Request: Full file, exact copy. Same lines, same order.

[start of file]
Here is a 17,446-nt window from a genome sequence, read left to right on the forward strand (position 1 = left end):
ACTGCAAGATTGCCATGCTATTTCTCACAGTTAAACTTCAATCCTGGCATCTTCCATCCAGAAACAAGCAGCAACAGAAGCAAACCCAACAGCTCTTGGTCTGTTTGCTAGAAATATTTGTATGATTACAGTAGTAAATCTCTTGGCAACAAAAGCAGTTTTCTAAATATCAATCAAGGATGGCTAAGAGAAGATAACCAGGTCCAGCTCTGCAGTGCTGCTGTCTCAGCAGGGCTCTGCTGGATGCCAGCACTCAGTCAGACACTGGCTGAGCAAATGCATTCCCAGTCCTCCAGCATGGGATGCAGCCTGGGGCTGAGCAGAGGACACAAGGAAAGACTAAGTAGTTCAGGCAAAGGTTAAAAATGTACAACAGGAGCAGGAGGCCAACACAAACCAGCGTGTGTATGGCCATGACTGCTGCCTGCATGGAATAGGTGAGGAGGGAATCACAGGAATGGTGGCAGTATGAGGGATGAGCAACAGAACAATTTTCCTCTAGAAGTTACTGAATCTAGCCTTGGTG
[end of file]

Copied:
Here is a 17,446-nt window from a genome sequence, read left to right on the forward strand (position 1 = left end):
ACTGCAAGATTGCCATGCTATTTCTCACAGTTAAACTTCAATCCTGGCATCTTCCATCCAGAAACAAGCAGCAACAGAAGCAAACCCAACAGCTCTTGGTCTGTTTGCTAGAAATATTTGTATGATTACAGTAGTAAATCTCTTGGCAACAAAAGCAGTTTTCTAAATATCAATCAAGGATGGCTAAGAGAAGATAACCAGGTCCAGCTCTGCAGTGCTGCTGTCTCAGCAGGGCTCTGCTGGATGCCAGCACTCAGTCAGACACTGGCTGAGCAAATGCATTCCCAGTCCTCCAGCATGGGATGCAGCCTGGGGCTGAGCAGAGGACACAAGGAAAGACTAAGTAGTTCAGGCAAAGGTTAAAAATGTACAACAGGAGCAGGAGGCCAACACAAACCAGCGTGTGTATGGCCATGACTGCTGCCTGCATGGAATAGGTGAGGAGGGAATCACAGGAATGGTGGCAGTATGAGGGATGAGCAACAGAACAATTTTCCTCTAGAAGTTACTGAATCTAGCCTTGGTG